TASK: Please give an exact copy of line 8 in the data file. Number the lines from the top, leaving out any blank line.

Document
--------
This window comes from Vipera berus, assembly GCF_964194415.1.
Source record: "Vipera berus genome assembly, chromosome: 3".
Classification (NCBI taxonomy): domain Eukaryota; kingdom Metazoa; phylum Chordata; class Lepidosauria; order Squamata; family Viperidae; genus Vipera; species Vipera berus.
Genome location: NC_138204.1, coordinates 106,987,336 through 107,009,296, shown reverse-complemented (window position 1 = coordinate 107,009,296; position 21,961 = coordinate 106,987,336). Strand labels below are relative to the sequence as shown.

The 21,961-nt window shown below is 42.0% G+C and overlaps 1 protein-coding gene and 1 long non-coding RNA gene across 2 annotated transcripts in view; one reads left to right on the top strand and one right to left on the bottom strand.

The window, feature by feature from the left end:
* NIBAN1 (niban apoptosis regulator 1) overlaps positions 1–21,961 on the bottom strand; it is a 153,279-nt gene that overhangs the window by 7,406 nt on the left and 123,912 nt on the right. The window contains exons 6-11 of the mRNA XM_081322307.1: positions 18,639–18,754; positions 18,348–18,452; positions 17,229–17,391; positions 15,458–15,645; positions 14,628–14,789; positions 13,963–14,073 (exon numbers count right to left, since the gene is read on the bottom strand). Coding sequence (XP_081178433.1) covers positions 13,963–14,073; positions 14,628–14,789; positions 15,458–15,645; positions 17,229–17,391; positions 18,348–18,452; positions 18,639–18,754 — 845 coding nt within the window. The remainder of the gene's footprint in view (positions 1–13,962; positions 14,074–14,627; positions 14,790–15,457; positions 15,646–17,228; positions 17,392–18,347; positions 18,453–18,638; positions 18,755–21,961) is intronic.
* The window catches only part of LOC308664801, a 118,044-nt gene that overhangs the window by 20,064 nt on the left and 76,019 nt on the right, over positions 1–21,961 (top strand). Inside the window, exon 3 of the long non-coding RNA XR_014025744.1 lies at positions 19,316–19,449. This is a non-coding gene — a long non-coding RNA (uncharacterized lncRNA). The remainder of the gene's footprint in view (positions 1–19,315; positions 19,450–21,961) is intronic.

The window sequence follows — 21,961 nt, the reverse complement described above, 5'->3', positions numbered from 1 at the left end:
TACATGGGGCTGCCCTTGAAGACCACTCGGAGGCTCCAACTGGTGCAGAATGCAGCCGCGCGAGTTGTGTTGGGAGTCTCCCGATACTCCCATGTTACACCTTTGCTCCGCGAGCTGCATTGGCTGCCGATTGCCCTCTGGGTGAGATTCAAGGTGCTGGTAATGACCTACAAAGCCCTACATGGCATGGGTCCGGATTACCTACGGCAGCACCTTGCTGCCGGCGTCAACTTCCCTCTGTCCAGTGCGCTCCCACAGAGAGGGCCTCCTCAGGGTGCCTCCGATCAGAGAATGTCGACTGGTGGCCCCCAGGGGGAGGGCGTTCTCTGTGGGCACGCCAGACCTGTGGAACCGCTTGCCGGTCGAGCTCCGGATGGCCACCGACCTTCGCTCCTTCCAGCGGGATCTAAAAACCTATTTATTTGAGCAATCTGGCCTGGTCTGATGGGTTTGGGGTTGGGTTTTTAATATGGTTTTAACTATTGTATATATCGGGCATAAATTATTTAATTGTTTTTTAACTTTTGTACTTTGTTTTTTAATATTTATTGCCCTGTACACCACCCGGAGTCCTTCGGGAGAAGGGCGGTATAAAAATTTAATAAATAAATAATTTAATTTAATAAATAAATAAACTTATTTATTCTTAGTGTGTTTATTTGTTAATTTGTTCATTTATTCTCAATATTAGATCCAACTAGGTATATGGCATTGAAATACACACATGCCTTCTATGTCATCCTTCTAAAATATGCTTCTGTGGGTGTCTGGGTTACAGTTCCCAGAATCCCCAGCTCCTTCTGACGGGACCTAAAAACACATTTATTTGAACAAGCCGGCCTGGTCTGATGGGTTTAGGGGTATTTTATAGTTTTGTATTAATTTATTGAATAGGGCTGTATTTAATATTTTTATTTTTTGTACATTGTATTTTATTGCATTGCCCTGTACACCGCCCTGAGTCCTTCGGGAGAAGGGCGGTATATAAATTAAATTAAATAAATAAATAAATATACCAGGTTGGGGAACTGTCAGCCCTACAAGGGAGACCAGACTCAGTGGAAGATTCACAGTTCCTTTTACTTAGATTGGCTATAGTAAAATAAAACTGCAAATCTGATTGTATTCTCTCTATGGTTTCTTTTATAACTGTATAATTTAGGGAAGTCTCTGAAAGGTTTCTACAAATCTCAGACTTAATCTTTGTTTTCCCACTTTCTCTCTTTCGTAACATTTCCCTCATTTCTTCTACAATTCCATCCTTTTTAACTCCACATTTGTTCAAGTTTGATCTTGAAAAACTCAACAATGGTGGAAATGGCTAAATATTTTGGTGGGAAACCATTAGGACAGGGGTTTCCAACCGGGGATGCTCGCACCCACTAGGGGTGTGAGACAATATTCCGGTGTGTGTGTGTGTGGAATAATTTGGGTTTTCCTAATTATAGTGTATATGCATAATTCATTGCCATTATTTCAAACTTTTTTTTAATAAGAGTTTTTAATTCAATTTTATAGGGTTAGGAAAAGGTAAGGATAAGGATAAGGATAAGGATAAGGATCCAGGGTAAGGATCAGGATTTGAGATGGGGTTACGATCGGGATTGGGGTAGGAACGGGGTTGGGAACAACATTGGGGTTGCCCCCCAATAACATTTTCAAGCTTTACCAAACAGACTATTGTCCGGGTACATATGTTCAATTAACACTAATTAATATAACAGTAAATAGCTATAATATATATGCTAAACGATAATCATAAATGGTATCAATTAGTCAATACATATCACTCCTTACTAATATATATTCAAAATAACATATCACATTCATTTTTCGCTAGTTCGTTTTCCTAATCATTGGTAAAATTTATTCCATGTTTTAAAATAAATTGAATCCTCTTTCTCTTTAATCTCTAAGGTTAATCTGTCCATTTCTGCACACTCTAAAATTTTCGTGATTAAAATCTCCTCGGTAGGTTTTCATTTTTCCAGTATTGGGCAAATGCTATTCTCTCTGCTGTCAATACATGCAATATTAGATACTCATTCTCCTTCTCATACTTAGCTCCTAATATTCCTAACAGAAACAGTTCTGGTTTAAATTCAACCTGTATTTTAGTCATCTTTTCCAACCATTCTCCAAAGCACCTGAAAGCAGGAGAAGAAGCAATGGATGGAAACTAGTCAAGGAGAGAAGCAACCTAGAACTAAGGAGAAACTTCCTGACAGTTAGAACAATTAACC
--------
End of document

* The window catches only part of LOC308664801, a 118,044-nt gene that overhangs the window by 20,064 nt on the left and 76,019 nt on the right, over positions 1–21,961 (top strand). Inside the window, exon 3 of the long non-coding RNA XR_014025744.1 lies at positions 19,316–19,449. This is a non-coding gene — a long non-coding RNA (uncharacterized lncRNA). The remainder of the gene's footprint in view (positions 1–19,315; positions 19,450–21,961) is intronic.